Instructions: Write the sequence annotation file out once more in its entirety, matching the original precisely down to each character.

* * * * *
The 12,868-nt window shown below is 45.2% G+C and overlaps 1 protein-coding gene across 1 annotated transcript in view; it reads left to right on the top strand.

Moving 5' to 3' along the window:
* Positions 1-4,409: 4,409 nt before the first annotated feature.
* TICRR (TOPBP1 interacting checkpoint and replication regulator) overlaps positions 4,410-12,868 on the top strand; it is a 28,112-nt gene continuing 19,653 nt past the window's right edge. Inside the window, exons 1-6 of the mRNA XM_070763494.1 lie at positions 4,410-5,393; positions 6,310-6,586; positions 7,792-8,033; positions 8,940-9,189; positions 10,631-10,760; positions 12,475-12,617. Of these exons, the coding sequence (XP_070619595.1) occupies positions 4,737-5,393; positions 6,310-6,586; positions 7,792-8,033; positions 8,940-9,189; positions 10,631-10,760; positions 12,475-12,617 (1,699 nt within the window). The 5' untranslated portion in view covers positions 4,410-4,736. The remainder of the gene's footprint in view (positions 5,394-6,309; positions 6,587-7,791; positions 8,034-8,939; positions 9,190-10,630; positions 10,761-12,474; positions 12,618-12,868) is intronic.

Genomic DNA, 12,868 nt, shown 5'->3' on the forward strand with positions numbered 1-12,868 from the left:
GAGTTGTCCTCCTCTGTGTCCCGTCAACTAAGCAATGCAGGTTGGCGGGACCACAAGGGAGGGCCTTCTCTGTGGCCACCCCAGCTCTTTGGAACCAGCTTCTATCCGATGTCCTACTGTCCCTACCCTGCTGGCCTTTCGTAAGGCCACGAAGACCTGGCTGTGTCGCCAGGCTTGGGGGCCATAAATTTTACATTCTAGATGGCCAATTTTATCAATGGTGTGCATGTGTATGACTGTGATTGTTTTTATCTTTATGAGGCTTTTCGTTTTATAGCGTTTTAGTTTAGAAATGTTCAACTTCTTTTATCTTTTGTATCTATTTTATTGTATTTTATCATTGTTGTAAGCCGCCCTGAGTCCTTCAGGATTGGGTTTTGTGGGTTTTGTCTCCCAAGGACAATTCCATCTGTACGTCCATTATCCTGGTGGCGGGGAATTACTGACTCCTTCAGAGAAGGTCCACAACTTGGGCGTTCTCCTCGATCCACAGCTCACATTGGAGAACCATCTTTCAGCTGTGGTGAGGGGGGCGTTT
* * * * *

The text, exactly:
The 12,868-nt window shown below is 45.2% G+C and overlaps 1 protein-coding gene across 1 annotated transcript in view; it reads left to right on the top strand.

Moving 5' to 3' along the window:
* Positions 1-4,409: 4,409 nt before the first annotated feature.
* TICRR (TOPBP1 interacting checkpoint and replication regulator) overlaps positions 4,410-12,868 on the top strand; it is a 28,112-nt gene continuing 19,653 nt past the window's right edge. Inside the window, exons 1-6 of the mRNA XM_070763494.1 lie at positions 4,410-5,393; positions 6,310-6,586; positions 7,792-8,033; positions 8,940-9,189; positions 10,631-10,760; positions 12,475-12,617. Of these exons, the coding sequence (XP_070619595.1) occupies positions 4,737-5,393; positions 6,310-6,586; positions 7,792-8,033; positions 8,940-9,189; positions 10,631-10,760; positions 12,475-12,617 (1,699 nt within the window). The 5' untranslated portion in view covers positions 4,410-4,736. The remainder of the gene's footprint in view (positions 5,394-6,309; positions 6,587-7,791; positions 8,034-8,939; positions 9,190-10,630; positions 10,761-12,474; positions 12,618-12,868) is intronic.

Genomic DNA, 12,868 nt, shown 5'->3' on the forward strand with positions numbered 1-12,868 from the left:
GAGTTGTCCTCCTCTGTGTCCCGTCAACTAAGCAATGCAGGTTGGCGGGACCACAAGGGAGGGCCTTCTCTGTGGCCACCCCAGCTCTTTGGAACCAGCTTCTATCCGATGTCCTACTGTCCCTACCCTGCTGGCCTTTCGTAAGGCCACGAAGACCTGGCTGTGTCGCCAGGCTTGGGGGCCATAAATTTTACATTCTAGATGGCCAATTTTATCAATGGTGTGCATGTGTATGACTGTGATTGTTTTTATCTTTATGAGGCTTTTCGTTTTATAGCGTTTTAGTTTAGAAATGTTCAACTTCTTTTATCTTTTGTATCTATTTTATTGTATTTTATCATTGTTGTAAGCCGCCCTGAGTCCTTCAGGATTGGGTTTTGTGGGTTTTGTCTCCCAAGGACAATTCCATCTGTACGTCCATTATCCTGGTGGCGGGGAATTACTGACTCCTTCAGAGAAGGTCCACAACTTGGGCGTTCTCCTCGATCCACAGCTCACATTGGAGAACCATCTTTCAGCTGTGGTGAGGGGGGCGTTT